Reductive Coupling of Nitric Oxide by Cu(I)

Nitric oxide (NO(g)) plays a ubiquitous role as a signaling molecule and strengthens the mammalian host defense response by effecting oxidative destruction of harmful pathogen biomolecules (i.e., by oxidation and/or nitration). Toxic overproduction of NO(g) and reactive NOx products such as peroxynitrite (OONO) and nitrogen dioxide (NO2) are mitigated by the oxidation of NO(g) to NO3 by iron-containing metalloenzymes, or by the reductive degradation of toxic NO(g) through Fe/Cu-mediated reductive coupling of two NO(g) to benign N2O(g). In enzymes with binuclear active sites, reductive coupling of NO(g) is thought to involve two key steps: i) N-N bond formation between two metal-nitrosylated reduced units forming a hyponitrite anion (N2O22-HN) and ii) N-O bond scission from the HN intermediate to release N2O(g). Although enzymatic studies and model chemistries have provided useful mechanistic insights, there remains a great deal of ambiguity around the order and timing of transfer of electrons from the metal centers to NO(g), formation and coordination modes of the M-NO unit (end-on, κ1-O, κ1-N; side-on, κ2-O,N) and M-HN (cis, trans, monoanionic, dianionic, neutral) moieties and the timing and pathway of proton-shuttling events.

In a recent study, researchers from an international team (USA, Germany and Spain) elucidated details of solvent-dependent reaction pathways for the reductive-coupling (and/or disproportionation) chemistry of NO(g) reactivity with [(tmpa)CuI(MeCN)](1). Through a combination of spectroscopy (UV-vis, rRaman), stopped-flow kinetics and computational analysis (at S12g/TZ2P with COSMO and ZORA included self-consistently), the team was able to characterize new intermediates, going from a cupric nitrosyl species 1-(NO) towards a dicupric-hyponitrite species 2 with novel HN coordination geometry; the latter subsequently isomerizes irreversibly in MeOH to a trans-μ-O,O’-hyponitrite dicopper(II) complex (OOxray), whose X-ray structure was obtained in 2017.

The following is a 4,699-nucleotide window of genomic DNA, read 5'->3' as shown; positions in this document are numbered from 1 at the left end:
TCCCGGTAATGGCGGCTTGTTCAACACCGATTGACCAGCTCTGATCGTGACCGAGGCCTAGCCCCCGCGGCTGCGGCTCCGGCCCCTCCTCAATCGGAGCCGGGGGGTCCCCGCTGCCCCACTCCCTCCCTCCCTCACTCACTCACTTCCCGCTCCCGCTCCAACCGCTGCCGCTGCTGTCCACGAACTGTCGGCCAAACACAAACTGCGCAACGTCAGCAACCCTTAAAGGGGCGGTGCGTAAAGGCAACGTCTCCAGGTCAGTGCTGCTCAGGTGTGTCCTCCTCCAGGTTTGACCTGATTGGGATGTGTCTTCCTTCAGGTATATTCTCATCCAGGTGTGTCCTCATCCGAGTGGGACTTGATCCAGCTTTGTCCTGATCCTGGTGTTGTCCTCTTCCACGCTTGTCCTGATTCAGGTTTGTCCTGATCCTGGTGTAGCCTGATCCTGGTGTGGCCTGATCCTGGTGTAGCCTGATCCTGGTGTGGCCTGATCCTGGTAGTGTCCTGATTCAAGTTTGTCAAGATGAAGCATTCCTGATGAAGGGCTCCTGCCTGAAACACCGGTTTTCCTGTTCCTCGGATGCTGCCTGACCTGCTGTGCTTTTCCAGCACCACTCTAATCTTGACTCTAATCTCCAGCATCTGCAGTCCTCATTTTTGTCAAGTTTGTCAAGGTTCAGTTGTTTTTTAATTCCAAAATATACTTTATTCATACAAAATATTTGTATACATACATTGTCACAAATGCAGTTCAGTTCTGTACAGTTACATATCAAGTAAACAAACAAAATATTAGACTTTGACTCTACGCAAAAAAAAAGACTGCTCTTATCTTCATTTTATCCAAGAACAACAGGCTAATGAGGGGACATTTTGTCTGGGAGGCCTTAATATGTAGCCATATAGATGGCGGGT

Learn more about applications of ADF to study inorganic chemistry.


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M. Bhadra, T. Albert, A. Franke, V. Josef, I. Ivanović-Burmazović, M. Swart, P. Moënne-Loccoz, K. Karlin, Reductive Coupling of Nitric Oxide by Cu(I): Stepwise Formation of Mono and Dinitrosyl Species en route to a Cupric Hyponitrite Intermediate, J. Am. Chem. Soc. 2023, 145, 2230-2242

Key concepts